In response to attacks from the party's establishment, California GOP gubernatorial candidate Tim Donnelly told the San Francisco Chronicle on Wednesday that Republican Party members are "too busy golfing or drinking together" to be in touch with the common people.
"I'm a threat to the country-club Republicans. I'm a danger because I might bring a little more country into the club," the state assemblyman said.
Donnelly most recently drew criticism for a Facebook post he wrote last week that accused opponent Neel Kashkari, a Hindu, of supporting Islamic Shariah law.
Donnelly, a tea party favorite, is the leading Republican in polls of California's open primary, and many in the party are worried his presence on the November ballot would hurt other candidates. The Los Angeles Times noted that top Republicans, including 2012 presidential nominee Mitt Romney, former Florida Gov. Jeb Bush, former California Gov. Pete Wilson, Rep. Darrell Issa (Calif.) and former Secretary of State Condoleezza Rice, have endorsed Kashkari, a businessman.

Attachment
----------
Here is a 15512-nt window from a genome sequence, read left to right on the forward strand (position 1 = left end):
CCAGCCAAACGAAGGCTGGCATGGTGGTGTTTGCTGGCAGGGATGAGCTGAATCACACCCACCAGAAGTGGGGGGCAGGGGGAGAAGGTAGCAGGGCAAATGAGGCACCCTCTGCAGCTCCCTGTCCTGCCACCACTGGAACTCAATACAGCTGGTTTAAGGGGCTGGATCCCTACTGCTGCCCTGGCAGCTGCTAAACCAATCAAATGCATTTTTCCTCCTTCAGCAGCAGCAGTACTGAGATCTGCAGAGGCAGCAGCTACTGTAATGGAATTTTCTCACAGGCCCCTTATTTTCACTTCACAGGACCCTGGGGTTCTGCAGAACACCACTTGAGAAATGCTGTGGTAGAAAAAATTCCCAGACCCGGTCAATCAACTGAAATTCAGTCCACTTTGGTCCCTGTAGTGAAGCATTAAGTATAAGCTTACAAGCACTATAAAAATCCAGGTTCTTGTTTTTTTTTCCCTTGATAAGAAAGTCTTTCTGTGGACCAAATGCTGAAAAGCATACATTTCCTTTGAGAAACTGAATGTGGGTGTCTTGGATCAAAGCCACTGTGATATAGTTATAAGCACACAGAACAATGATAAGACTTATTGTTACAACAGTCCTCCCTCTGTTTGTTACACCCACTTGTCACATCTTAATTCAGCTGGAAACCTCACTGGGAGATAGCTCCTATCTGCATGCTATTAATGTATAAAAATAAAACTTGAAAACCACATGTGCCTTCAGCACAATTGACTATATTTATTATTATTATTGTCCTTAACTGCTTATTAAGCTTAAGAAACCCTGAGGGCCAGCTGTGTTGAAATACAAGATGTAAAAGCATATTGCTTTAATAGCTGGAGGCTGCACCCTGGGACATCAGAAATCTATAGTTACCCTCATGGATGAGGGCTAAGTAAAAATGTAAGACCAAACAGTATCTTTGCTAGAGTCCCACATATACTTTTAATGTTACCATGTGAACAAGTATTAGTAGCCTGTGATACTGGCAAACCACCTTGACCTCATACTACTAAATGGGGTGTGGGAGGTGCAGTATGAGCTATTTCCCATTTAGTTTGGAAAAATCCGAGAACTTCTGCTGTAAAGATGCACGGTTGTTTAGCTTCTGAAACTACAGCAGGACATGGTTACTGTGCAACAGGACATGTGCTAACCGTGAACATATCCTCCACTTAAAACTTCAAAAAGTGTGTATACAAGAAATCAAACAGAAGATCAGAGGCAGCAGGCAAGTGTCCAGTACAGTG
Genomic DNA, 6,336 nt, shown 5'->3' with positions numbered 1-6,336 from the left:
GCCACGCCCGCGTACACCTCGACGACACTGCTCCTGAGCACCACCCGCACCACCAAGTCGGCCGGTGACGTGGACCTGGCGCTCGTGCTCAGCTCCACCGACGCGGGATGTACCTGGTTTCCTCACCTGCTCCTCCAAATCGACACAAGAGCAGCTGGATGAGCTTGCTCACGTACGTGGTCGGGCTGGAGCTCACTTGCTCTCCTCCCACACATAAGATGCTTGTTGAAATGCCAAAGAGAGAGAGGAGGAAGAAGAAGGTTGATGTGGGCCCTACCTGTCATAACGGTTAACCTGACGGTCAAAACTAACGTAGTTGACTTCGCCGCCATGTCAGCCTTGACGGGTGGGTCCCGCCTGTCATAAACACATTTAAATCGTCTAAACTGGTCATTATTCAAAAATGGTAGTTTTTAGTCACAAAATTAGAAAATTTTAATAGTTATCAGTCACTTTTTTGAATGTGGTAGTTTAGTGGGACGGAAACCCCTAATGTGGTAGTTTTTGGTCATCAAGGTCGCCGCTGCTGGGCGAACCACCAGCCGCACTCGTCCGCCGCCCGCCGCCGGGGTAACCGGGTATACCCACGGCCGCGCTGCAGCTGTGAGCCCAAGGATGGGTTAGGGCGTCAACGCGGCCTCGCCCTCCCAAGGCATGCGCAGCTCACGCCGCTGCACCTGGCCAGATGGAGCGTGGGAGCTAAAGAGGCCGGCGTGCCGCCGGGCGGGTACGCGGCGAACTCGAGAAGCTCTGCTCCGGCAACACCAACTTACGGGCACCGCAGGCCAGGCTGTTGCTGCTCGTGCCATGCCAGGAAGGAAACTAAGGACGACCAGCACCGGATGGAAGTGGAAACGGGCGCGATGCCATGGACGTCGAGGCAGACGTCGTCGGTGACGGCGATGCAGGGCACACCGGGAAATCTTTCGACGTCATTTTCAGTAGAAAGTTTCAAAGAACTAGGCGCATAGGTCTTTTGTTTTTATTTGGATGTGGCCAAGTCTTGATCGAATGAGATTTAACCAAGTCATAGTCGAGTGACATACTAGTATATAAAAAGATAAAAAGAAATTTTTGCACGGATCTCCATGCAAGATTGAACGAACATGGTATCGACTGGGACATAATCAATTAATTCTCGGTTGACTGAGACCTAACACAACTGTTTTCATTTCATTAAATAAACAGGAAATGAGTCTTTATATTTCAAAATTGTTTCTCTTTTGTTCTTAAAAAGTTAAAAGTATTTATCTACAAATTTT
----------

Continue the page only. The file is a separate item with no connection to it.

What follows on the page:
On Tuesday, the state's oldest private GOP organization, the Lincoln Club of Orange County, denounced Donnelly in an Orange County Register editorial, with the group's board calling him a "divisive and destructive" candidate.
The string of incidents that has the party worried about Donnelly includes: being arrested for having a loaded gun in his briefcase in 2012, posting a tweet in March likening President Barack Obama's gun control policies to those of dictators, and casting the lone vote in the state Assembly in May against banning state-run shops from selling items showing the Confederate flag.
Donnelly also founded the California branch of the Minuteman border patrol, which searches for people attempting to enter the country illegally from the U.S.-Mexico border.
Kashkari and Donnelly will meet in California's June 3 top-two open primary, from which one is expected to advance with Gov. Jerry Brown (D) to the general election.